I recently ordered a 50 pack of relays on sale for 5 dollars at electronic goldmine. They have 9 pins each and they are labled rk1-24v Ark112 910 25m. I know that they require 24 volts but I can't figure out where the coil is and where the connections like NO and NC are, nor can I find a datasheet that tells me this. I tried hooking up 24 volts to different pins, but I heard no click. So how can I find the right pins to hook the relays up?


1 Answer 1


If you have 50 of them, one easy way to figure the pins out would be to crack one open and have a look inside. The coil and connections should be clearly visible.

Another way is to use some Google-Fu and try the code or parts of it (you can add "relay" or "datasheet" to help narrow things down) and you may come up with something. I just had a go and I think this looks like your part's datasheet.


It should look something like the above if it is the right datasheet.
If you look closely you can see a similar format for rest of your code on the package example (the ARK-110 612 25W bit)

Since yours appears to the "single side stable version", this should be the pinout for it:

Relay Pinout

  • \$\begingroup\$ Figured it out, I guess polarity matters on this relay! \$\endgroup\$
    – skyler
    Dec 27, 2012 at 2:25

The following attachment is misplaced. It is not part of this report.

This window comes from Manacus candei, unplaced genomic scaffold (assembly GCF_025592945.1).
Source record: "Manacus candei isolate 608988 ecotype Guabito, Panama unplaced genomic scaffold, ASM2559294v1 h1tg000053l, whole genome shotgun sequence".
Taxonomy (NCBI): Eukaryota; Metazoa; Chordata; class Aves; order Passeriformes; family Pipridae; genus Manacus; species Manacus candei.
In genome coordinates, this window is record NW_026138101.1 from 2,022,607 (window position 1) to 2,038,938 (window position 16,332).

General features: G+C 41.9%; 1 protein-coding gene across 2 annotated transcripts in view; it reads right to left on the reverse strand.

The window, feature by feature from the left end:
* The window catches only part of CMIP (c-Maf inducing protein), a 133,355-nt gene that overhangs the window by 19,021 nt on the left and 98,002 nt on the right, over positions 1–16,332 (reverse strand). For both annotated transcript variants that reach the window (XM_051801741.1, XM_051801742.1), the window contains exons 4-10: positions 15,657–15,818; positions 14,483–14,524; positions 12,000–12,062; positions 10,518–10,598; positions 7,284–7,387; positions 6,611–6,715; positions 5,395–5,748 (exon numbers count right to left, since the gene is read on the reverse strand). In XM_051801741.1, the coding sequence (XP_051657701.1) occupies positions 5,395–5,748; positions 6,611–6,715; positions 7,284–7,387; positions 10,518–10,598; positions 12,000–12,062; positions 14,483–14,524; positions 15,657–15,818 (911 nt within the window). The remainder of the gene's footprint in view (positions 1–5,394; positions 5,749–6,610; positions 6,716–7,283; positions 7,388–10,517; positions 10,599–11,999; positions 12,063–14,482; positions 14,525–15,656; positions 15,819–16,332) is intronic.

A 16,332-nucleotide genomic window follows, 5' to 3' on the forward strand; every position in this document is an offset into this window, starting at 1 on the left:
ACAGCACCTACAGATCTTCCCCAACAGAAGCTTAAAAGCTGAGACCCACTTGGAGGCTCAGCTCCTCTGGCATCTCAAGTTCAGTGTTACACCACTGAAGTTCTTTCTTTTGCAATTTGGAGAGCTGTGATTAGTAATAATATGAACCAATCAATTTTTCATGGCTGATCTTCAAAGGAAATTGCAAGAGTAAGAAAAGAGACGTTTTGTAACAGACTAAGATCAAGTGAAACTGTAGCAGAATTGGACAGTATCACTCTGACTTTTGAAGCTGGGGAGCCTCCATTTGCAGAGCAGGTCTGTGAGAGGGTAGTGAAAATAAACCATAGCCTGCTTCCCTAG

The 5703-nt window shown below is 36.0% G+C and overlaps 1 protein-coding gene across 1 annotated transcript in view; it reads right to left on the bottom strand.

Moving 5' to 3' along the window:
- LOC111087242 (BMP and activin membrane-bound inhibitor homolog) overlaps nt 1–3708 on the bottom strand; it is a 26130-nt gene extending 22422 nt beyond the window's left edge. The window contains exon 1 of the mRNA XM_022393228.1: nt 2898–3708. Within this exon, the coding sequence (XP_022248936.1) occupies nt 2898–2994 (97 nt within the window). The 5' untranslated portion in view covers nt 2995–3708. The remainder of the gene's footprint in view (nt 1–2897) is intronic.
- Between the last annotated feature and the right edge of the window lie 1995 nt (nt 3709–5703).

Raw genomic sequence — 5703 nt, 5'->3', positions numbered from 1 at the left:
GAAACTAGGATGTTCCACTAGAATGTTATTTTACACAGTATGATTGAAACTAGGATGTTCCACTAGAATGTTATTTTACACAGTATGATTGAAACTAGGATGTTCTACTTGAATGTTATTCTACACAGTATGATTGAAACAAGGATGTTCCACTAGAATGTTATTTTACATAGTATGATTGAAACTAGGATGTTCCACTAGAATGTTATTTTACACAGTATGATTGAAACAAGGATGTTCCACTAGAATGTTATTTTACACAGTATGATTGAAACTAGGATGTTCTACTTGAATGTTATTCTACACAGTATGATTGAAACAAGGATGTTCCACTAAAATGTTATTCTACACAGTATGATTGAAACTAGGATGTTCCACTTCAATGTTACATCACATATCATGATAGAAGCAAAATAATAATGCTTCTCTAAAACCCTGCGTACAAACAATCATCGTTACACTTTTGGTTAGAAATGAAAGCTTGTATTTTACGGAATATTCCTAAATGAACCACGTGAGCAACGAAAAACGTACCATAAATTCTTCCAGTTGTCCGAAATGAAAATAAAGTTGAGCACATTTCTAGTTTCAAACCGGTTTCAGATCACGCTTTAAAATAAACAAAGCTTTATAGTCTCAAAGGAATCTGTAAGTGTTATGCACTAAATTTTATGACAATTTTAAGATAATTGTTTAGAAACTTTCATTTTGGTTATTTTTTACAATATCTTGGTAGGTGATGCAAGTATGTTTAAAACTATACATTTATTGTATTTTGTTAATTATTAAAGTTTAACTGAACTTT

• 2
    \$\begingroup\$ @skyler - If that's true, they probably have a built-in flyback protection diode. \$\endgroup\$ Dec 27, 2012 at 3:17
  • \$\begingroup\$ So what do they mean by high frequency? Is it \$\endgroup\$
    – skyler
    Dec 28, 2012 at 17:58
  • \$\begingroup\$ The time that it takes it to switch between it's two states? \$\endgroup\$
    – skyler
    Dec 28, 2012 at 17:59
  • \$\begingroup\$ @skyler - No, it means it's capable of passing high frequencies through it, i.e. it has a high bandwidth (up to 1.5GHz according to the datasheet) This is why it says it's a "Microwave Relay" and mentions typical applications of satellite tuners, test equipment, etc. It's not a "typical" general purpose relay (e.g. for power switching), it's for switching signals, hence the 50/75 Ohm impedance and low current specs. \$\endgroup\$
    – Oli Glaser
    Dec 29, 2012 at 10:56

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